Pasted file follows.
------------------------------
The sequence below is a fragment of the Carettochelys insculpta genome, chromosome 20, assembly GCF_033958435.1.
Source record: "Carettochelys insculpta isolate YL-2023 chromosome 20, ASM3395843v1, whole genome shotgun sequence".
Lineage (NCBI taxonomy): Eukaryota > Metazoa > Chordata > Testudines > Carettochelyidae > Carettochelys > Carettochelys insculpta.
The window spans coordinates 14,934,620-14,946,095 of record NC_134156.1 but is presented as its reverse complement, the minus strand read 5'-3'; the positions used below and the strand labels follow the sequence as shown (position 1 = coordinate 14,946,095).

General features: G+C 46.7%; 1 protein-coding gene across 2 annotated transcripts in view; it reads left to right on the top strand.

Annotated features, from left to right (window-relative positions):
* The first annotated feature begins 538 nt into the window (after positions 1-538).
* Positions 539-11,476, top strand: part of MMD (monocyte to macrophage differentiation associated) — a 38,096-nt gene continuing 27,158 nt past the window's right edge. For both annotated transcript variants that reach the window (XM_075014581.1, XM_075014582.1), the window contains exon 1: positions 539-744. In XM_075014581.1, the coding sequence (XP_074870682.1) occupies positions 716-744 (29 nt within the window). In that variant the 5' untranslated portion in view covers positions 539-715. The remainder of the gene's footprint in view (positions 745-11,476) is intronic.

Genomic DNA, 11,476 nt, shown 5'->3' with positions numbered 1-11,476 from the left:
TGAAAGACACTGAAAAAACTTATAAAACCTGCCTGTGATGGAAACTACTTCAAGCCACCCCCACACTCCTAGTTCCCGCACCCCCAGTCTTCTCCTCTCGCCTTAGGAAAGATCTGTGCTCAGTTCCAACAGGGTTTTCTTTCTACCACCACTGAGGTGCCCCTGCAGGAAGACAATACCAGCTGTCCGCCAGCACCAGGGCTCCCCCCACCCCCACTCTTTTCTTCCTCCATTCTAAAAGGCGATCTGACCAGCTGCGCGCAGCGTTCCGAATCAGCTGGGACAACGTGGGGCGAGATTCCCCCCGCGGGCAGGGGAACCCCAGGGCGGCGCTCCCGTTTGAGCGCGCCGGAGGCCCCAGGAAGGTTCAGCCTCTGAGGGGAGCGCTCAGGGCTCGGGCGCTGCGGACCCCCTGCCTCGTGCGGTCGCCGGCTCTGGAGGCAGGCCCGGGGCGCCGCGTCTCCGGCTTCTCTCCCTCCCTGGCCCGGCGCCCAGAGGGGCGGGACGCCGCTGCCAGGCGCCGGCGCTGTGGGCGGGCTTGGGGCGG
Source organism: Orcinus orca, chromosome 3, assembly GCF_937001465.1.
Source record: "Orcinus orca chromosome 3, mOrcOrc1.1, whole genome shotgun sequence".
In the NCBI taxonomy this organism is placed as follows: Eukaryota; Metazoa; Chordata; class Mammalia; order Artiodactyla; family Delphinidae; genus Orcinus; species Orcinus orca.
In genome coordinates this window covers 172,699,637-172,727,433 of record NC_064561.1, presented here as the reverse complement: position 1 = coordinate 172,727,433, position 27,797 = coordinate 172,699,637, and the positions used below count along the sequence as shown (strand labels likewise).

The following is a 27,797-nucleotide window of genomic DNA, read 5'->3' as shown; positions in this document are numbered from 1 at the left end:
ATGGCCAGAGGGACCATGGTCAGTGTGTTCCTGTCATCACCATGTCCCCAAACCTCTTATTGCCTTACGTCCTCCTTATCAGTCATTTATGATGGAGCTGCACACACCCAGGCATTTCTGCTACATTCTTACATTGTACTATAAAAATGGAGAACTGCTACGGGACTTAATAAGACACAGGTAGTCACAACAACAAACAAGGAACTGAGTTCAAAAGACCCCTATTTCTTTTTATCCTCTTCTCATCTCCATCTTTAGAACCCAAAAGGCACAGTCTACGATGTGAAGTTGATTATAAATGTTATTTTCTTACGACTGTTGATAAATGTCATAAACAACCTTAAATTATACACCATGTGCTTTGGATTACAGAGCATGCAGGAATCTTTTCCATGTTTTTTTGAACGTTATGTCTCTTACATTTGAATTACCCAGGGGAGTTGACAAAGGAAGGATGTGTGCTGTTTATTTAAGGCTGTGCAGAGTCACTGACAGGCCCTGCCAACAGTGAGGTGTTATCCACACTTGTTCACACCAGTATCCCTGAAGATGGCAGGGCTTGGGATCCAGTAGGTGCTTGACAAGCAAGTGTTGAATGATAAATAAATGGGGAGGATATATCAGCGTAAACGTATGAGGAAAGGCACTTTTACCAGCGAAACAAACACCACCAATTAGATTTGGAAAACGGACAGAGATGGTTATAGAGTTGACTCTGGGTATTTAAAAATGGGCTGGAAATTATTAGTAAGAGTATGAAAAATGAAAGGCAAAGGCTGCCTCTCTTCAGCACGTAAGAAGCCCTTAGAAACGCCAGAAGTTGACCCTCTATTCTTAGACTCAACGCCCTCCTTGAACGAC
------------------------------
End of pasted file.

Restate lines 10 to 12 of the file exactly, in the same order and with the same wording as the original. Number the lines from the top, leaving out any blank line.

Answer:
TGAAAGACACTGAAAAAACTTATAAAACCTGCCTGTGATGGAAACTACTTCAAGCCACCCCCACACTCCTAGTTCCCGCACCCCCAGTCTTCTCCTCTCGCCTTAGGAAAGATCTGTGCTCAGTTCCAACAGGGTTTTCTTTCTACCACCACTGAGGTGCCCCTGCAGGAAGACAATACCAGCTGTCCGCCAGCACCAGGGCTCCCCCCACCCCCACTCTTTTCTTCCTCCATTCTAAAAGGCGATCTGACCAGCTGCGCGCAGCGTTCCGAATCAGCTGGGACAACGTGGGGCGAGATTCCCCCCGCGGGCAGGGGAACCCCAGGGCGGCGCTCCCGTTTGAGCGCGCCGGAGGCCCCAGGAAGGTTCAGCCTCTGAGGGGAGCGCTCAGGGCTCGGGCGCTGCGGACCCCCTGCCTCGTGCGGTCGCCGGCTCTGGAGGCAGGCCCGGGGCGCCGCGTCTCCGGCTTCTCTCCCTCCCTGGCCCGGCGCCCAGAGGGGCGGGACGCCGCTGCCAGGCGCCGGCGCTGTGGGCGGGCTTGGGGCGG
Source organism: Orcinus orca, chromosome 3, assembly GCF_937001465.1.
Source record: "Orcinus orca chromosome 3, mOrcOrc1.1, whole genome shotgun sequence".